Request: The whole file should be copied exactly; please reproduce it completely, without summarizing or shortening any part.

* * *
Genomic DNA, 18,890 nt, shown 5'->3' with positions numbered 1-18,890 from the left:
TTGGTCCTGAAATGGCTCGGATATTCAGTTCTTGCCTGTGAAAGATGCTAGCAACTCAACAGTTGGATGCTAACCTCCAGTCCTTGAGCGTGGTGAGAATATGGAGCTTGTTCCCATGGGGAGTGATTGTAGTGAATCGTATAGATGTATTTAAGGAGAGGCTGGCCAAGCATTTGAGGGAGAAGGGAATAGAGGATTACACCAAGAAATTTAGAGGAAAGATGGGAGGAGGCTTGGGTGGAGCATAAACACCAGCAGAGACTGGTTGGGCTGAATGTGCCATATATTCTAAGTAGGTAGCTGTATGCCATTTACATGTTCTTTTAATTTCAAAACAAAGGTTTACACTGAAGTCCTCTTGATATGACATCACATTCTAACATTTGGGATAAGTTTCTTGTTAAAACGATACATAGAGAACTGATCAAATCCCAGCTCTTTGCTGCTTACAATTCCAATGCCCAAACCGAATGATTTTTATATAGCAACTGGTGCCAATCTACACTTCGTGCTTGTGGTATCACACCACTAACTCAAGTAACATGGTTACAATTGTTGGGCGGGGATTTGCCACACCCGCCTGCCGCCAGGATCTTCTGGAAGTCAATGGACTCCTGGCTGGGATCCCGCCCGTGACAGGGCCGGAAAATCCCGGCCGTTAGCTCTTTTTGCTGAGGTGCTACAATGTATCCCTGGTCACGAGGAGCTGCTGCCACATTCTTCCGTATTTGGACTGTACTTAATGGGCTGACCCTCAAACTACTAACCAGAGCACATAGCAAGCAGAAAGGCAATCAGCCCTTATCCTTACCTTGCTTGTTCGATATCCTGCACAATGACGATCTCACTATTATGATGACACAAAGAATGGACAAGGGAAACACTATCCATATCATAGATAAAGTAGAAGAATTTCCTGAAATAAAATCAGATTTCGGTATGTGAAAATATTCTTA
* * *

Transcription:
Genomic DNA, 18,890 nt, shown 5'->3' with positions numbered 1-18,890 from the left:
TTGGTCCTGAAATGGCTCGGATATTCAGTTCTTGCCTGTGAAAGATGCTAGCAACTCAACAGTTGGATGCTAACCTCCAGTCCTTGAGCGTGGTGAGAATATGGAGCTTGTTCCCATGGGGAGTGATTGTAGTGAATCGTATAGATGTATTTAAGGAGAGGCTGGCCAAGCATTTGAGGGAGAAGGGAATAGAGGATTACACCAAGAAATTTAGAGGAAAGATGGGAGGAGGCTTGGGTGGAGCATAAACACCAGCAGAGACTGGTTGGGCTGAATGTGCCATATATTCTAAGTAGGTAGCTGTATGCCATTTACATGTTCTTTTAATTTCAAAACAAAGGTTTACACTGAAGTCCTCTTGATATGACATCACATTCTAACATTTGGGATAAGTTTCTTGTTAAAACGATACATAGAGAACTGATCAAATCCCAGCTCTTTGCTGCTTACAATTCCAATGCCCAAACCGAATGATTTTTATATAGCAACTGGTGCCAATCTACACTTCGTGCTTGTGGTATCACACCACTAACTCAAGTAACATGGTTACAATTGTTGGGCGGGGATTTGCCACACCCGCCTGCCGCCAGGATCTTCTGGAAGTCAATGGACTCCTGGCTGGGATCCCGCCCGTGACAGGGCCGGAAAATCCCGGCCGTTAGCTCTTTTTGCTGAGGTGCTACAATGTATCCCTGGTCACGAGGAGCTGCTGCCACATTCTTCCGTATTTGGACTGTACTTAATGGGCTGACCCTCAAACTACTAACCAGAGCACATAGCAAGCAGAAAGGCAATCAGCCCTTATCCTTACCTTGCTTGTTCGATATCCTGCACAATGACGATCTCACTATTATGATGACACAAAGAATGGACAAGGGAAACACTATCCATATCATAGATAAAGTAGAAGAATTTCCTGAAATAAAATCAGATTTCGGTATGTGAAAATATTCTTA